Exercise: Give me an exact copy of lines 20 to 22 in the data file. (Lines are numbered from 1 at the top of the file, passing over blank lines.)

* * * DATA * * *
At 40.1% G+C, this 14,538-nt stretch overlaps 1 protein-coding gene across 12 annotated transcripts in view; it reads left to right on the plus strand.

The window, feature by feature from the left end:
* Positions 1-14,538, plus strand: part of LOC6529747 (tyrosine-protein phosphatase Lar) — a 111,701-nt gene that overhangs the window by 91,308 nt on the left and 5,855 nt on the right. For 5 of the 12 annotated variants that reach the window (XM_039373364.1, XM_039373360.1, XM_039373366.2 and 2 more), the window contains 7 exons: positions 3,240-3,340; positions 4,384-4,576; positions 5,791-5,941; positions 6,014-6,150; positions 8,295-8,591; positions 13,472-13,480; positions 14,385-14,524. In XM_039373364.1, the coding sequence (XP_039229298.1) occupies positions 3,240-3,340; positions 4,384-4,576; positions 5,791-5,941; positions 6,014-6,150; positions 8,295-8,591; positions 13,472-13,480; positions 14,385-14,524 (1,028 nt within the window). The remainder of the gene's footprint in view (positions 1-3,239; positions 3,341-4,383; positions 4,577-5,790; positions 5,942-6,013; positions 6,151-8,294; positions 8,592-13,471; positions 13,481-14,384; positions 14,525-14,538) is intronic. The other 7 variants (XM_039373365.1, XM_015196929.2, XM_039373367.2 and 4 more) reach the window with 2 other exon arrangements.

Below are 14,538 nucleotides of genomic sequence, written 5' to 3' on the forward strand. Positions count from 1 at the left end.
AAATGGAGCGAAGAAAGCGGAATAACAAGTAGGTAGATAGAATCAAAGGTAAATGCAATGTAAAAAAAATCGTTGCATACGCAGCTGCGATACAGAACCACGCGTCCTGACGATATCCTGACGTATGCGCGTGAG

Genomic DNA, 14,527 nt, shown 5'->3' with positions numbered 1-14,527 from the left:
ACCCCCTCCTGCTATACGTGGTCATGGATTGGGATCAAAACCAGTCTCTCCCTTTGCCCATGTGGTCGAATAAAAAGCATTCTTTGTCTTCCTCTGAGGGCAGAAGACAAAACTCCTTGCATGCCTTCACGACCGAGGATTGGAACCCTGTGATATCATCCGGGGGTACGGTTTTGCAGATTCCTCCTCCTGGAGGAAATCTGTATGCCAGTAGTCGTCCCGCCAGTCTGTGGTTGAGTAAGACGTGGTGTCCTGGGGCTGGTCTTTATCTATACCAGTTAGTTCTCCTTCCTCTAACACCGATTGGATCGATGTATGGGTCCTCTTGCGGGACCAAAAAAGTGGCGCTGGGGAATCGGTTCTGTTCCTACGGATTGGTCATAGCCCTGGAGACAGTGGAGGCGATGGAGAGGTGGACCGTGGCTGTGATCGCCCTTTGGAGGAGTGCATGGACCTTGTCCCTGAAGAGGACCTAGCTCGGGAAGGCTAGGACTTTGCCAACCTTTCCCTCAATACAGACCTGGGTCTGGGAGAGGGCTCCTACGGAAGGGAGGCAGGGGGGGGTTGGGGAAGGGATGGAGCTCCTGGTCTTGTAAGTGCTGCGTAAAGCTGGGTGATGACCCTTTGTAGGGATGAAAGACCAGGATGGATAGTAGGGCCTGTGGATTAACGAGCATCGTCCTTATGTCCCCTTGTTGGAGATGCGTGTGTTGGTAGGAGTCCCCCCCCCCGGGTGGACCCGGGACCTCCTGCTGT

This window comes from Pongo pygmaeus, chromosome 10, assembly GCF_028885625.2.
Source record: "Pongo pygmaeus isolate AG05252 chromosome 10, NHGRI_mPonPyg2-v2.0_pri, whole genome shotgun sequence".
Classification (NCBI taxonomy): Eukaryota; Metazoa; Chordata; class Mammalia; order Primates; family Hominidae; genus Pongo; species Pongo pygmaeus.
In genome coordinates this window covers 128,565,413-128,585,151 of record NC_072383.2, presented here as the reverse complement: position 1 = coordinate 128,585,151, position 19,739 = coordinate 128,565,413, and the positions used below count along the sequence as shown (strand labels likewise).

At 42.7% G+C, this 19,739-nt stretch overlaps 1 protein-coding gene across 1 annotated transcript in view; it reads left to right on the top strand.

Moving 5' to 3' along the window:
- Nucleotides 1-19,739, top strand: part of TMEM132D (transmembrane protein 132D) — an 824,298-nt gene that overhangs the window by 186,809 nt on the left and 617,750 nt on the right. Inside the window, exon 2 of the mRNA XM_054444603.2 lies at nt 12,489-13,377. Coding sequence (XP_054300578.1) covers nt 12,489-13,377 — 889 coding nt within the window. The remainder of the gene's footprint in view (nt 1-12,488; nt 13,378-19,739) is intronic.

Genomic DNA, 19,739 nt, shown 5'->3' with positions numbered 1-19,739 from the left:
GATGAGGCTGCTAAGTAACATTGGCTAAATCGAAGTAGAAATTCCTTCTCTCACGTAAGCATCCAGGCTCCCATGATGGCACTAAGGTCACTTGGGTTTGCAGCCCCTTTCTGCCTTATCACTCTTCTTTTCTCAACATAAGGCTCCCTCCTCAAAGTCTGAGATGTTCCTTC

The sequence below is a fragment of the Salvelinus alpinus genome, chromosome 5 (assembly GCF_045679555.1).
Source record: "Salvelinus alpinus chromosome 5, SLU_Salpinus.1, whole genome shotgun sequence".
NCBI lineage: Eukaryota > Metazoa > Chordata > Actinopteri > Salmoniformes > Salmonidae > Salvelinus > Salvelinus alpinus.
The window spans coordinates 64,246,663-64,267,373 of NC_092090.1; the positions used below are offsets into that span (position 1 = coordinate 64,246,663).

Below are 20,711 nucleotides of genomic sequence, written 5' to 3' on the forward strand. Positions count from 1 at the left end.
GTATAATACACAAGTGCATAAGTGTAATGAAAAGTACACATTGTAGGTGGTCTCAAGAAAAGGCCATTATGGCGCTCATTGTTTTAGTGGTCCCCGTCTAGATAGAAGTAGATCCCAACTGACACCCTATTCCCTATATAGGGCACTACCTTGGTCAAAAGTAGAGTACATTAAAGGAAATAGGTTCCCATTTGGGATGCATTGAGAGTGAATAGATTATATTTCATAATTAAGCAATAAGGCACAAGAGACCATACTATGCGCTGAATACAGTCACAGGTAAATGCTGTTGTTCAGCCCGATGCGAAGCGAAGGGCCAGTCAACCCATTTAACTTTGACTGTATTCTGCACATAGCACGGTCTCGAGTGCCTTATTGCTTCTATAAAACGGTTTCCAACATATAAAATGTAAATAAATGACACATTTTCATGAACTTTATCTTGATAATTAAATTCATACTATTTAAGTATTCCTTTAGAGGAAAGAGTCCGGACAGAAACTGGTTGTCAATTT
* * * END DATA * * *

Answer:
The window spans coordinates 64,246,663-64,267,373 of NC_092090.1; the positions used below are offsets into that span (position 1 = coordinate 64,246,663).

Below are 20,711 nucleotides of genomic sequence, written 5' to 3' on the forward strand. Positions count from 1 at the left end.
GTATAATACACAAGTGCATAAGTGTAATGAAAAGTACACATTGTAGGTGGTCTCAAGAAAAGGCCATTATGGCGCTCATTGTTTTAGTGGTCCCCGTCTAGATAGAAGTAGATCCCAACTGACACCCTATTCCCTATATAGGGCACTACCTTGGTCAAAAGTAGAGTACATTAAAGGAAATAGGTTCCCATTTGGGATGCATTGAGAGTGAATAGATTATATTTCATAATTAAGCAATAAGGCACAAGAGACCATACTATGCGCTGAATACAGTCACAGGTAAATGCTGTTGTTCAGCCCGATGCGAAGCGAAGGGCCAGTCAACCCATTTAACTTTGACTGTATTCTGCACATAGCACGGTCTCGAGTGCCTTATTGCTTCTATAAAACGGTTTCCAACATATAAAATGTAAATAAATGACACATTTTCATGAACTTTATCTTGATAATTAAATTCATACTATTTAAGTATTCCTTTAGAGGAAAGAGTCCGGACAGAAACTGGTTGTCAATTT